Sexual misconduct is any conduct that is sexual, unwanted and causes distress, or that otherwise constitutes harassment, bullying or victimisation. Sexual misconduct is contrary to the Equality Act 2010 and the University Dignity at Work and Study Policy.

If you think someone you know has been the victim of sexual misconduct, including rape or sexual assault there are ways in which you can help them. Educating yourself and understanding the behaviours associated with sexual misconduct is a good place to start.  Remember you don't have to be an expert to support someone but there are some simple things you can do that will help.

Listen and Believe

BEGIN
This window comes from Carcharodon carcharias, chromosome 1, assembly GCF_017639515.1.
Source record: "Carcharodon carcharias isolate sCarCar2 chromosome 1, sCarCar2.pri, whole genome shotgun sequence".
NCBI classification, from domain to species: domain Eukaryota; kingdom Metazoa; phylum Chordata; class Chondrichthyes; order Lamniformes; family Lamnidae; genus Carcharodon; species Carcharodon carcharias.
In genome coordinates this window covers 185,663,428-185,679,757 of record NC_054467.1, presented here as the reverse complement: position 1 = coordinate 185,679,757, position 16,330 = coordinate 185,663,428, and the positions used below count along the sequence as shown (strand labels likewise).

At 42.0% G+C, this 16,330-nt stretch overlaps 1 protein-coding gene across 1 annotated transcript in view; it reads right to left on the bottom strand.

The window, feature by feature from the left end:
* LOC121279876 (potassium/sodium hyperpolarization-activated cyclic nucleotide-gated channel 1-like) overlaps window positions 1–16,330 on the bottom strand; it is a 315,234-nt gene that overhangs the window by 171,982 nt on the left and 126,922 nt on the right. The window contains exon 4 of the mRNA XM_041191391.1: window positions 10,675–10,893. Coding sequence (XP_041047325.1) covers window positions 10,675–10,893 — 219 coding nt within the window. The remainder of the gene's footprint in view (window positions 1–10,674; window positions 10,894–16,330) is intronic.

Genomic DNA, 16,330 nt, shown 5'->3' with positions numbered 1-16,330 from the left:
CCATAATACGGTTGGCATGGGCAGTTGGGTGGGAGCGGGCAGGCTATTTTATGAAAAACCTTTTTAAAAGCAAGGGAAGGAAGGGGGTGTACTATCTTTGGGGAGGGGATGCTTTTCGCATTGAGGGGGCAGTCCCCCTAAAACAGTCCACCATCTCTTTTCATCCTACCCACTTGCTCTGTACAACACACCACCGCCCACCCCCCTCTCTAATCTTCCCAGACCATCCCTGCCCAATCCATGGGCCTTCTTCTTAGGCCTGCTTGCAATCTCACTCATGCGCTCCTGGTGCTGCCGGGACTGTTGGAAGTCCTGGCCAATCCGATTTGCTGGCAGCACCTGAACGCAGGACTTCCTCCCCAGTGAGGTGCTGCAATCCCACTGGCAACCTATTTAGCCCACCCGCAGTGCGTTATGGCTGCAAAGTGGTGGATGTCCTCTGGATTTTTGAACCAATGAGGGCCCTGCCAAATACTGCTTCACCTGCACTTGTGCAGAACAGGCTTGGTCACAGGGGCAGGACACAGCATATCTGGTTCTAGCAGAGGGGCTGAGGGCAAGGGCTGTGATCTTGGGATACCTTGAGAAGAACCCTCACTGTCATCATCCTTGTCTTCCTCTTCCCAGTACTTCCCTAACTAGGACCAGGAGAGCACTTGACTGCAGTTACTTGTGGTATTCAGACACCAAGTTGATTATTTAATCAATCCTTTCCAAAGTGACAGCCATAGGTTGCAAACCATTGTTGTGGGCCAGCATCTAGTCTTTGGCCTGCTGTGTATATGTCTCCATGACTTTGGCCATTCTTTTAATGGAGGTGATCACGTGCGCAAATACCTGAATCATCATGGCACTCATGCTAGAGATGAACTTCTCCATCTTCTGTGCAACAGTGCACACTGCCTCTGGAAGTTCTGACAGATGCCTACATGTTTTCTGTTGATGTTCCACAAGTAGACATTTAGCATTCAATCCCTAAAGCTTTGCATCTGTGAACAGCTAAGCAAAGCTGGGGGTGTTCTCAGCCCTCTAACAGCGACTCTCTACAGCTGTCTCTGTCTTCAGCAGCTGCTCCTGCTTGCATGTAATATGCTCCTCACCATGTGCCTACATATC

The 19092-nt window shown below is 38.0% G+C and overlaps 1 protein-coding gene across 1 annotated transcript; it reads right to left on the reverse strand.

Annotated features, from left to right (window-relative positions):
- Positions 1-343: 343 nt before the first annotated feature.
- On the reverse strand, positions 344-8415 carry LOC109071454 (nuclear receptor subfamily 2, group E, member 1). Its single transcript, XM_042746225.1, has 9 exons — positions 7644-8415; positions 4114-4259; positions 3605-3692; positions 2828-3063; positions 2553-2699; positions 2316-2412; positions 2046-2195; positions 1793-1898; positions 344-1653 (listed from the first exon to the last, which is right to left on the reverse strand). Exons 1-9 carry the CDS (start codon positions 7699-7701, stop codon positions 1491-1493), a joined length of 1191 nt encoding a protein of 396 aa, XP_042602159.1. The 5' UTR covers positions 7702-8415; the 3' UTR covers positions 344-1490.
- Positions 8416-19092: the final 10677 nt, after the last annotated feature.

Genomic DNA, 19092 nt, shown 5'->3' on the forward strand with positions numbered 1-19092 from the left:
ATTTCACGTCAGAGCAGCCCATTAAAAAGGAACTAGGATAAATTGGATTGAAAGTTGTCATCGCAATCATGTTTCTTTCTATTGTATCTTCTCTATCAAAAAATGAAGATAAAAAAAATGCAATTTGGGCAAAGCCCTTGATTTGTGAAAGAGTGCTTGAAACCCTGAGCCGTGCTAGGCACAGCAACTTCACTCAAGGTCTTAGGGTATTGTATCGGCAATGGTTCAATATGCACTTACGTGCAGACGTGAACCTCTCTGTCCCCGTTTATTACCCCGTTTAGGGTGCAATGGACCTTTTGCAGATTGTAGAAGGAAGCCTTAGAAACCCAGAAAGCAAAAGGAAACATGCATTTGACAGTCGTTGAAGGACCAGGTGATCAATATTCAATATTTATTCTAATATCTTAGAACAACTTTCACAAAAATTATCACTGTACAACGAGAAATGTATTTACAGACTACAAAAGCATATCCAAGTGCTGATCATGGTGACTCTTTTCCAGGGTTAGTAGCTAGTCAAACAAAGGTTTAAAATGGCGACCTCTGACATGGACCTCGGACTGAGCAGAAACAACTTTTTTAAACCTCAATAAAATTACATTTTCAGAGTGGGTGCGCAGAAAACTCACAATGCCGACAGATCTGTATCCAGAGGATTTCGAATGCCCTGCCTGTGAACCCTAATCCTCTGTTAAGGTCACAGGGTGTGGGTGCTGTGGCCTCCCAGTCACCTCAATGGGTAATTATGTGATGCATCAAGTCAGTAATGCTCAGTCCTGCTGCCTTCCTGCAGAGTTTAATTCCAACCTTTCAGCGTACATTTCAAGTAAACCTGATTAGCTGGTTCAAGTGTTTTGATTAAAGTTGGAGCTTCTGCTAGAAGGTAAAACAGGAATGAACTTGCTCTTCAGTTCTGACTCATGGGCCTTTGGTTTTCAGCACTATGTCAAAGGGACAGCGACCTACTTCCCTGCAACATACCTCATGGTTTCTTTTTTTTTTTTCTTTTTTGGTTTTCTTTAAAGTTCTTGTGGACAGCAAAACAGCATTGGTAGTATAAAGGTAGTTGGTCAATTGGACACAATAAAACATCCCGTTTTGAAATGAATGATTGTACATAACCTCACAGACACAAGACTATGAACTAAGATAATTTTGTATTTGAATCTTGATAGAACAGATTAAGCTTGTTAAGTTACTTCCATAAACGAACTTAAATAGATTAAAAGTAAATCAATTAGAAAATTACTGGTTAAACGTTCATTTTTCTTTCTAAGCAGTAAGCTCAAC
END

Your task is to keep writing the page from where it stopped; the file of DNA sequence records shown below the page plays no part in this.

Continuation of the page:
• Listen. If someone discloses an experience of domestic abuse to you it is important to listen to what they say with no judgement. Giving them compassion and empathy and taking the time to listen can really help. 
  • Believe. Instead of asking a lot of questions, let them know that you believe them and will support them as best as you can. Try not to skip ahead to what to do practically without first validating what you have heard. 
  • Reassure. Reassure them that what happened to them is not their fault, and regardless of their relationship or status, abuse is not warranted. 
  • Give Options. Some people who have experienced domestic abuse may feel they have lost their power and control of decisions, so it is important to respond in a way so they can feel in control of what happens next. You can do this by asking them what they want or need and if they are unsure offering to support them to access specialist services. Let them know they are not alone and they can seek specialist support either through the University or external support services.

There are two ways you can tell us what happened